Regardless of what level you are at, try to do some exercise to stay active and healthy. Summer is upon us, and the hot weather can sometimes make it harder to exercise. But with these top tips, you may find that working out in summer's heat and humidity will no longer be something you dread.
Schedule Your Workout Time
To stay comfortable while exercising outside in the summer, schedule your sweat sessions early in the morning when temps are cooler or later in the afternoon. The sun’s rays are brightest from 10 a.m. to 4 p.m., so if you get up late, wait until at least midafternoon to take your workout outdoors. Just be aware that while rays might no longer be bright, late afternoon workouts in urban areas could still be hot because asphalt and concrete retain heat. If it’s an option, head to a grassy area instead.
Light-Colored Clothes and SPF
Dark-colored clothing, UV rays, and excessive sweating can all cause you to feel overheated while working out in the summer humidity. Don’t forget to bring sunscreen, since both sunburns and dehydration may negatively affect your workout performance.
Exercise in the Shade
There are many ways to work out during the summer heat. Just because you're outside doesn't mean that you have to go for a run on an exposed road. A wooded trail is a great place to jog or do a bodyweight workout in the shade. And remember to pace yourself -- especially if you aren't used to exercising in the heat.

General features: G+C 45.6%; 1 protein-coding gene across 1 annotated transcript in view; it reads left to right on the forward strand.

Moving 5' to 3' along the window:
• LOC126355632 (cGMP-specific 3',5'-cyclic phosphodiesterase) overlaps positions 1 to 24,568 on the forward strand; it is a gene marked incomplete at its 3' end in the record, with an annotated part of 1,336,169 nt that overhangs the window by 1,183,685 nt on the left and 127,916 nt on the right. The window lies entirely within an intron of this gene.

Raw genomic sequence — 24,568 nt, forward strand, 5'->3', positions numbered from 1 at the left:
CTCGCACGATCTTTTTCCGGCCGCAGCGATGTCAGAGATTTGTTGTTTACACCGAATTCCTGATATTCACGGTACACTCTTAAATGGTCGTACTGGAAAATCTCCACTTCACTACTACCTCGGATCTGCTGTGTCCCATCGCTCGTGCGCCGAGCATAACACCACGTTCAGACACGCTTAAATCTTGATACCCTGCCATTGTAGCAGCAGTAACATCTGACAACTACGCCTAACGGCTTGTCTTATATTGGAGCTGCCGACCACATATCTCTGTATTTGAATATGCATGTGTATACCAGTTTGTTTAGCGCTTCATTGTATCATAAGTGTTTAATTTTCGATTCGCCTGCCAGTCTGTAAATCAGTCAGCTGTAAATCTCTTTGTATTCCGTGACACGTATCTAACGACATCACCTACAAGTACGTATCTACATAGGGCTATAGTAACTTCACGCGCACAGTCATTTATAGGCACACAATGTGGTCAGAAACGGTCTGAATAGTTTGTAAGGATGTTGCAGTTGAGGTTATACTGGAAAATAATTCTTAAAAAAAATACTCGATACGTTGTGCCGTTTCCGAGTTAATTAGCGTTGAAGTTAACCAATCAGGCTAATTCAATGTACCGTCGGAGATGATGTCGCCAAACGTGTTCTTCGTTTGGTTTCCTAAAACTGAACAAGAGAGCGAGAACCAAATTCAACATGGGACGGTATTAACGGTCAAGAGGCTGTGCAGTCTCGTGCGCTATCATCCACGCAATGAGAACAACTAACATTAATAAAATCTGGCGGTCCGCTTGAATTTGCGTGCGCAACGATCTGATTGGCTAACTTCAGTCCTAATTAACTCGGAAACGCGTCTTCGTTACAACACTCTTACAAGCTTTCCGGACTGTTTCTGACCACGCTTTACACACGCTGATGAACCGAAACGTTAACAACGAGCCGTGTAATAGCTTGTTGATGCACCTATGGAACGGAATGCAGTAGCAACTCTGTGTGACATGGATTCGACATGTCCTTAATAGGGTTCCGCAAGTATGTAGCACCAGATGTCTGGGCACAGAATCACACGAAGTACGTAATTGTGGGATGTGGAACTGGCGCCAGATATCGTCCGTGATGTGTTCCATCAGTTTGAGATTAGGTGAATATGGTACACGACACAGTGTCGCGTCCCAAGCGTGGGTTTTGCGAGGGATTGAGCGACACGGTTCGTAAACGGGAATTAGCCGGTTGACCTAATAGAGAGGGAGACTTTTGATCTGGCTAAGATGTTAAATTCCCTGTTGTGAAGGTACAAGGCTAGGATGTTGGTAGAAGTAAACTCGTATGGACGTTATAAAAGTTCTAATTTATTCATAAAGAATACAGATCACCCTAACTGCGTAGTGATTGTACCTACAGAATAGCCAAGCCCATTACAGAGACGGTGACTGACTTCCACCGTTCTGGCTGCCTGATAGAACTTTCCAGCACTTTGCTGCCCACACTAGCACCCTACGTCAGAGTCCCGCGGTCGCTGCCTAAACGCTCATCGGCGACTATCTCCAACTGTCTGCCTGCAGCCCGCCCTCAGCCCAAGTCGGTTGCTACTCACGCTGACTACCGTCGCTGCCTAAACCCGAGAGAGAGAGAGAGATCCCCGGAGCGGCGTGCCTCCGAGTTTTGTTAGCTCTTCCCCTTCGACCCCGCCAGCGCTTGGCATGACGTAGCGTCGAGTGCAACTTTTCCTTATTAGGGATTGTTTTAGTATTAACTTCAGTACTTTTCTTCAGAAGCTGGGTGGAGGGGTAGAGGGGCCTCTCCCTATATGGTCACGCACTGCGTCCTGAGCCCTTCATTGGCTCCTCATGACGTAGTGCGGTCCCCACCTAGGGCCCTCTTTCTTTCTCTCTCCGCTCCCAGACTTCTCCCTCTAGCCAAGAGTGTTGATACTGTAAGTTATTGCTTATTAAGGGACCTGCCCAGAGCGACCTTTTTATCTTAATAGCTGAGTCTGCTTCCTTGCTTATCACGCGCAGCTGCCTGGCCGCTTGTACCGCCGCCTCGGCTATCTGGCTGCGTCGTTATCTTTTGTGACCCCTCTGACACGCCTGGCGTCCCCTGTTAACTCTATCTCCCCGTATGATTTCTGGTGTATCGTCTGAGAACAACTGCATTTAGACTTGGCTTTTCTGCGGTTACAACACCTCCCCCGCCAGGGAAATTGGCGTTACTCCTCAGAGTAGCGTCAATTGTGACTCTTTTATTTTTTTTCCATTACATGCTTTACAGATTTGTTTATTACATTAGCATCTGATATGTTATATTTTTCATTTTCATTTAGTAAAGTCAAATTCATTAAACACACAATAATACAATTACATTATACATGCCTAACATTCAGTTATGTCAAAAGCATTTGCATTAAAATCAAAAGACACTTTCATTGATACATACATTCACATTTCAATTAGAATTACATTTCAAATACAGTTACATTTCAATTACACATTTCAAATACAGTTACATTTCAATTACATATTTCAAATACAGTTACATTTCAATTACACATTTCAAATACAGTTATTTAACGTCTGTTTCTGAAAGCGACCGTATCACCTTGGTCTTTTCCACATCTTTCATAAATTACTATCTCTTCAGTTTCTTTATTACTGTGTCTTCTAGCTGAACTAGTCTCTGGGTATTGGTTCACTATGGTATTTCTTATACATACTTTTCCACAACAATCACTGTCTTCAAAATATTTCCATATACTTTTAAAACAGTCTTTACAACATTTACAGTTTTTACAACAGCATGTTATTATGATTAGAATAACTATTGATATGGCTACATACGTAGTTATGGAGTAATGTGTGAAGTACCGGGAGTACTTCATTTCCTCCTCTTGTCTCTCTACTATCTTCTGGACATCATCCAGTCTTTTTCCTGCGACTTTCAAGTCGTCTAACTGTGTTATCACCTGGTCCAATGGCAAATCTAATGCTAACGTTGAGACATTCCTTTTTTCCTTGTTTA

Proper hydration is essential when working out in summer's heat and humidity. To stay hydrated, start hydrating the day before you work out. Drink during your workout and after. Fuel up with a protein shake or even a few pieces of juicy fruit.
HIIT it Hard
Avoid slow and steady; instead, give every minute. This workout only takes 30 minutes to complete with optional movements like jumping jacks, mountain climbers, burpees, and sprints. The more you exercise, the stronger you get, so the longer you can work out.
Don’t Push Yourself Too Hard
Know your limits and respect Mother Nature. If you start to feel dizzy or nauseous, stop. That’s not the type of discomfort you want to feel when you’re exercising. If you feel a headache coming on or experience nausea or confusion, you could be at risk of heat stroke.
So how long is it safe to work out in the summer’s heat and humidity? Different people have different tolerances, but listening to your own body is key. If something doesn’t feel right, take a break, go inside or into the shade, and then when you’ve cooled off, go back outside.